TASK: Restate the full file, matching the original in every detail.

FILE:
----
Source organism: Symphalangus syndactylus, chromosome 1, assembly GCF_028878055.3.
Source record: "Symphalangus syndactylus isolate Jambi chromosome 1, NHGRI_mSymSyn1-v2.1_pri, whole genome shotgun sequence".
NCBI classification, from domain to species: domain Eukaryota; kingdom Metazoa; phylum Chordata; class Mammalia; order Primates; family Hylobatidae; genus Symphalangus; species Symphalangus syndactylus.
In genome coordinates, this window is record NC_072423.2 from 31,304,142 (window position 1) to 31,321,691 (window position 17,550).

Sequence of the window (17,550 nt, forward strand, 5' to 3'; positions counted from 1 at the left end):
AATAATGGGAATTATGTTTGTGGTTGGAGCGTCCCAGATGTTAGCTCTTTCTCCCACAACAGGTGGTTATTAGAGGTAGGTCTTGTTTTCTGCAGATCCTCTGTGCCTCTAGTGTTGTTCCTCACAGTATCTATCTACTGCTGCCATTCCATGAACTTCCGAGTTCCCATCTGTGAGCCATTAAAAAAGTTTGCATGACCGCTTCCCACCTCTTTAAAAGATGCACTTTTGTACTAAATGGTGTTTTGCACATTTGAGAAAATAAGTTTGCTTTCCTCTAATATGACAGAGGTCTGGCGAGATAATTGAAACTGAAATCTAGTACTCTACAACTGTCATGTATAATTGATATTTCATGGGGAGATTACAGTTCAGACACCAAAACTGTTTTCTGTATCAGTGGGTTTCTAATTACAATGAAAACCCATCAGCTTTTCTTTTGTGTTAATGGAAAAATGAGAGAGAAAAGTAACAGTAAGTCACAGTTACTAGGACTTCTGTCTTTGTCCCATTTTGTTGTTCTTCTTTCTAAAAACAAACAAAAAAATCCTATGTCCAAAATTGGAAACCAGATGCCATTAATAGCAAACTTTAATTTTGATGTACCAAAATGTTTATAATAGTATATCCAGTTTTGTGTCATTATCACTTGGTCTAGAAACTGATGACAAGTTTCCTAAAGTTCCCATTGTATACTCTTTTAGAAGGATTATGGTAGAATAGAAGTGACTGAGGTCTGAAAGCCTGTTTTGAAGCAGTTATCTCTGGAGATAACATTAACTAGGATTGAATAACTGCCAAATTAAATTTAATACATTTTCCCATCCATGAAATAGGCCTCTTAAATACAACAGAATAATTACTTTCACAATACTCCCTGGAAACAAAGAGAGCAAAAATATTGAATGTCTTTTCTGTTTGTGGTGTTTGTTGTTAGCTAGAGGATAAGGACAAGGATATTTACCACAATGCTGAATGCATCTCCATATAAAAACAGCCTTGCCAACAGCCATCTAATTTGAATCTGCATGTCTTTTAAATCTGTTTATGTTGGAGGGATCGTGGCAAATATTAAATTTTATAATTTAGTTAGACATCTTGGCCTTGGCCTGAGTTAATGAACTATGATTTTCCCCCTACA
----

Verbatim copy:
Source organism: Symphalangus syndactylus, chromosome 1, assembly GCF_028878055.3.
Source record: "Symphalangus syndactylus isolate Jambi chromosome 1, NHGRI_mSymSyn1-v2.1_pri, whole genome shotgun sequence".
NCBI classification, from domain to species: domain Eukaryota; kingdom Metazoa; phylum Chordata; class Mammalia; order Primates; family Hylobatidae; genus Symphalangus; species Symphalangus syndactylus.
In genome coordinates, this window is record NC_072423.2 from 31,304,142 (window position 1) to 31,321,691 (window position 17,550).

Sequence of the window (17,550 nt, forward strand, 5' to 3'; positions counted from 1 at the left end):
AATAATGGGAATTATGTTTGTGGTTGGAGCGTCCCAGATGTTAGCTCTTTCTCCCACAACAGGTGGTTATTAGAGGTAGGTCTTGTTTTCTGCAGATCCTCTGTGCCTCTAGTGTTGTTCCTCACAGTATCTATCTACTGCTGCCATTCCATGAACTTCCGAGTTCCCATCTGTGAGCCATTAAAAAAGTTTGCATGACCGCTTCCCACCTCTTTAAAAGATGCACTTTTGTACTAAATGGTGTTTTGCACATTTGAGAAAATAAGTTTGCTTTCCTCTAATATGACAGAGGTCTGGCGAGATAATTGAAACTGAAATCTAGTACTCTACAACTGTCATGTATAATTGATATTTCATGGGGAGATTACAGTTCAGACACCAAAACTGTTTTCTGTATCAGTGGGTTTCTAATTACAATGAAAACCCATCAGCTTTTCTTTTGTGTTAATGGAAAAATGAGAGAGAAAAGTAACAGTAAGTCACAGTTACTAGGACTTCTGTCTTTGTCCCATTTTGTTGTTCTTCTTTCTAAAAACAAACAAAAAAATCCTATGTCCAAAATTGGAAACCAGATGCCATTAATAGCAAACTTTAATTTTGATGTACCAAAATGTTTATAATAGTATATCCAGTTTTGTGTCATTATCACTTGGTCTAGAAACTGATGACAAGTTTCCTAAAGTTCCCATTGTATACTCTTTTAGAAGGATTATGGTAGAATAGAAGTGACTGAGGTCTGAAAGCCTGTTTTGAAGCAGTTATCTCTGGAGATAACATTAACTAGGATTGAATAACTGCCAAATTAAATTTAATACATTTTCCCATCCATGAAATAGGCCTCTTAAATACAACAGAATAATTACTTTCACAATACTCCCTGGAAACAAAGAGAGCAAAAATATTGAATGTCTTTTCTGTTTGTGGTGTTTGTTGTTAGCTAGAGGATAAGGACAAGGATATTTACCACAATGCTGAATGCATCTCCATATAAAAACAGCCTTGCCAACAGCCATCTAATTTGAATCTGCATGTCTTTTAAATCTGTTTATGTTGGAGGGATCGTGGCAAATATTAAATTTTATAATTTAGTTAGACATCTTGGCCTTGGCCTGAGTTAATGAACTATGATTTTCCCCCTACA